Different animals get different enrichment because they have different behaviors, adaptations, personalities and habitats. Animals receive enrichment when they need to enhance natural behaviors, when they master a different enrichment and to keep them engaged.
In conclusion, enrichment is beneficial for animals in many ways. It improves their natural behaviors as well as their state of living. Not only that, but enrichment is for everyone - even humans! Without enrichment, zoos would not be the same.
By North American River Otter Group 6: Aneela, Brandon, Dominic and Nai Tala
Have you ever been to the zoo and seen a grizzly bear playing with a hard plastic ball in the water? Well, that's the enrichment grizzlies get, but that's just one example.
Enrichment is an item that brings out an animal’s or human's natural behavior. Enrichment is for animals at the zoo, or animals who have an injury who cannot be reintroduced into their native habitat because they could get more injured. The enrichments help the animals by bringing out their natural behavior like catching food, swimming, sliding, etc.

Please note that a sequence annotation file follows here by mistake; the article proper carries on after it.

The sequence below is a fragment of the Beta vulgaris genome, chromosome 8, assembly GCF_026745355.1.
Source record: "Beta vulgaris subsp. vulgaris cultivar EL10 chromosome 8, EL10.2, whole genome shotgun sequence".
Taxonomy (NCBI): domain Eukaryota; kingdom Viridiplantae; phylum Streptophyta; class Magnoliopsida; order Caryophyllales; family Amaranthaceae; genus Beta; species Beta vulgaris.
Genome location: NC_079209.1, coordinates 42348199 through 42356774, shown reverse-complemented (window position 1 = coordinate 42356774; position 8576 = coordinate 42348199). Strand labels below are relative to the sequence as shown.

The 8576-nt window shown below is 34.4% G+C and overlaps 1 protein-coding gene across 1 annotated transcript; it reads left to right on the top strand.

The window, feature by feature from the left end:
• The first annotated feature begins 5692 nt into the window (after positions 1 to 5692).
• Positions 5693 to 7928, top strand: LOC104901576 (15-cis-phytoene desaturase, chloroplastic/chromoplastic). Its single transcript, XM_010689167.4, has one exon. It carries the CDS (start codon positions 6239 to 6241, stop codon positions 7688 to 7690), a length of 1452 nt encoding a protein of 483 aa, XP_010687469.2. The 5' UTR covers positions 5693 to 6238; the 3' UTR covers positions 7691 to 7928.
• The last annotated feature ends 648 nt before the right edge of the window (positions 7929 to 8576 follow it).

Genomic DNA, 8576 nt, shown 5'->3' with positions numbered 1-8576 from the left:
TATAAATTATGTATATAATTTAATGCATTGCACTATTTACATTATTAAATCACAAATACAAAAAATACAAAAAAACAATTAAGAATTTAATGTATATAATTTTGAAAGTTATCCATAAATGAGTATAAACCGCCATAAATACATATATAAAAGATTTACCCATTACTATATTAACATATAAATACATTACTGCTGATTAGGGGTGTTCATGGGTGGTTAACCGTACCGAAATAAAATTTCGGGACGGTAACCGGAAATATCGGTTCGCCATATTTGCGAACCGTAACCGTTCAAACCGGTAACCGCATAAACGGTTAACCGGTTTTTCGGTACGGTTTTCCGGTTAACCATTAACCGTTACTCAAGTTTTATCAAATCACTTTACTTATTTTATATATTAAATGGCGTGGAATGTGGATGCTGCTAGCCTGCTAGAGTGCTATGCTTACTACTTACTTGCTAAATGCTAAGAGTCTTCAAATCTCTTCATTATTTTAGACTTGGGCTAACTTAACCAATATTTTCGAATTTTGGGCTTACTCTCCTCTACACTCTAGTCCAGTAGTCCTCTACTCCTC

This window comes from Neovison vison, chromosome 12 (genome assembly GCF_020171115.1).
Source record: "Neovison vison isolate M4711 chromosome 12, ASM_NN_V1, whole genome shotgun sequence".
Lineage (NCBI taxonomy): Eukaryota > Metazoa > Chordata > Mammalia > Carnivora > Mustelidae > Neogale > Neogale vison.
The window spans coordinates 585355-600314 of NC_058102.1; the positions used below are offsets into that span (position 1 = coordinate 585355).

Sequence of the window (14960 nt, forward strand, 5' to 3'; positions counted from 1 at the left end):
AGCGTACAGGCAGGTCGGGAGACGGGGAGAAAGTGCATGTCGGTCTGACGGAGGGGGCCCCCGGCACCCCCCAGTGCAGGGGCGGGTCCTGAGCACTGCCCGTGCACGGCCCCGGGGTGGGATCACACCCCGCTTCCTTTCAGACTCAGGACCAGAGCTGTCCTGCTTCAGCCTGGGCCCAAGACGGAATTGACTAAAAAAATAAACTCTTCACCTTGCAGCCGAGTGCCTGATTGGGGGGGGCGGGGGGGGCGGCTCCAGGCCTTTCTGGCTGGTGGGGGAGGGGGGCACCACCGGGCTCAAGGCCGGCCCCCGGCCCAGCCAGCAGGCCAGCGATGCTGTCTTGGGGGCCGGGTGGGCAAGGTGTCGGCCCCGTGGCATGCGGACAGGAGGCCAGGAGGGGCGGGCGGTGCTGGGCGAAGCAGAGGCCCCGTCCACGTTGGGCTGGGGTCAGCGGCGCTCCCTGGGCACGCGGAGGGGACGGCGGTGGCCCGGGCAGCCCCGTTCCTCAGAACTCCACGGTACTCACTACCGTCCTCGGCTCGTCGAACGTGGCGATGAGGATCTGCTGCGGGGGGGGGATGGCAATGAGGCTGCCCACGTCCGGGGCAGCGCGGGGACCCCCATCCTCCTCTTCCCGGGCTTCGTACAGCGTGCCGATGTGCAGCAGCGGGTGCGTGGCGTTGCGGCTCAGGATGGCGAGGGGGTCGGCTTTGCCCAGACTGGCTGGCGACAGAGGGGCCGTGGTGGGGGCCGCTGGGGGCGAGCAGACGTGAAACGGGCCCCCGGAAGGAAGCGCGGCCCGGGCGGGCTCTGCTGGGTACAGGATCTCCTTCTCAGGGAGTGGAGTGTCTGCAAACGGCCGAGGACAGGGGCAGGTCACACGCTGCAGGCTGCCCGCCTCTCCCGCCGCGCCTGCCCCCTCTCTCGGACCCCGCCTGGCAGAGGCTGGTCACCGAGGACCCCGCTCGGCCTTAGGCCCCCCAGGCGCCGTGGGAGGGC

The first step in making enrichment is to research what they eat and what they can or can't have. Then comes brainstorming ideas for the enrichment itself. You have to think about safety, personality, what they like and all you researched. Then comes designing a blueprint or “rough draft” of what you (or your group) wants it to look like. Finally comes the prototype, getting the materials you need, making a model of what you want and testing it before you finalize it.
The reason you don't see eagles swimming in their enrichment is that different animals get different enrichment, or as some people might call them, activities or challenges. Typically animals receive enrichments for a reason, like they need a new challenge, when they get bored of their current enrichment or when they master the skill that the enrichment was supposed to teach them. Animals get new enrichment when they’re sick or injured, and when they need to relearn or master a skill they forgot. Have you ever been to the zoo and seen an animal doing something you have never seen before? Maybe that was enrichment. Have you ever had an enrichment like a toy of some sort as a kid? In conclusion, enrichment is a way to help an animal relearn or learn a natural behavior to help engage them in more activity that mimics what they could do in their native habitat.